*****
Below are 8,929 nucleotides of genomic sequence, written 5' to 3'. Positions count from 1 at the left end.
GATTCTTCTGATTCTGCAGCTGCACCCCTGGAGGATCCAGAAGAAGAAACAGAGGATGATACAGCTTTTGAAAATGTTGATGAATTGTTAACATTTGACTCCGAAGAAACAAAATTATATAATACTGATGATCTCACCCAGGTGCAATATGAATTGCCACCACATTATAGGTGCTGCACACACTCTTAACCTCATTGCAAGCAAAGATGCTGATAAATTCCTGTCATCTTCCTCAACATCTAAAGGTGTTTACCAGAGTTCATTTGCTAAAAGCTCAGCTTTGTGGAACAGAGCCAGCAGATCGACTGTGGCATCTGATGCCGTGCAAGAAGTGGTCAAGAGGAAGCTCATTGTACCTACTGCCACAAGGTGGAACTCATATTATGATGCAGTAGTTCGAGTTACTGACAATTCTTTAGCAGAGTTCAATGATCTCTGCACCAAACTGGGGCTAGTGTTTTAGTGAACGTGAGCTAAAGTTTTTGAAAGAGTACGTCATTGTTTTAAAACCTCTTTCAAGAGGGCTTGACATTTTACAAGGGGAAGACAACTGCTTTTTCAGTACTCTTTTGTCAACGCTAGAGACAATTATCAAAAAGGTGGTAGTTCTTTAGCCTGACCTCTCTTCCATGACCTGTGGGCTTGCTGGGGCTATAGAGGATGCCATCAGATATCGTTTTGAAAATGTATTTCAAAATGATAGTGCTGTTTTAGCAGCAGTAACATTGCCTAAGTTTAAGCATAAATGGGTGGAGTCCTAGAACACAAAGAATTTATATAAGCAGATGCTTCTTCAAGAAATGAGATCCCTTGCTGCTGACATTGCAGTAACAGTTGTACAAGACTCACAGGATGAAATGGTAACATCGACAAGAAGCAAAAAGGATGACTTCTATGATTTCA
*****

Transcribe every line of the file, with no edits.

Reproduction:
Below are 8,929 nucleotides of genomic sequence, written 5' to 3'. Positions count from 1 at the left end.
GATTCTTCTGATTCTGCAGCTGCACCCCTGGAGGATCCAGAAGAAGAAACAGAGGATGATACAGCTTTTGAAAATGTTGATGAATTGTTAACATTTGACTCCGAAGAAACAAAATTATATAATACTGATGATCTCACCCAGGTGCAATATGAATTGCCACCACATTATAGGTGCTGCACACACTCTTAACCTCATTGCAAGCAAAGATGCTGATAAATTCCTGTCATCTTCCTCAACATCTAAAGGTGTTTACCAGAGTTCATTTGCTAAAAGCTCAGCTTTGTGGAACAGAGCCAGCAGATCGACTGTGGCATCTGATGCCGTGCAAGAAGTGGTCAAGAGGAAGCTCATTGTACCTACTGCCACAAGGTGGAACTCATATTATGATGCAGTAGTTCGAGTTACTGACAATTCTTTAGCAGAGTTCAATGATCTCTGCACCAAACTGGGGCTAGTGTTTTAGTGAACGTGAGCTAAAGTTTTTGAAAGAGTACGTCATTGTTTTAAAACCTCTTTCAAGAGGGCTTGACATTTTACAAGGGGAAGACAACTGCTTTTTCAGTACTCTTTTGTCAACGCTAGAGACAATTATCAAAAAGGTGGTAGTTCTTTAGCCTGACCTCTCTTCCATGACCTGTGGGCTTGCTGGGGCTATAGAGGATGCCATCAGATATCGTTTTGAAAATGTATTTCAAAATGATAGTGCTGTTTTAGCAGCAGTAACATTGCCTAAGTTTAAGCATAAATGGGTGGAGTCCTAGAACACAAAGAATTTATATAAGCAGATGCTTCTTCAAGAAATGAGATCCCTTGCTGCTGACATTGCAGTAACAGTTGTACAAGACTCACAGGATGAAATGGTAACATCGACAAGAAGCAAAAAGGATGACTTCTATGATTTCA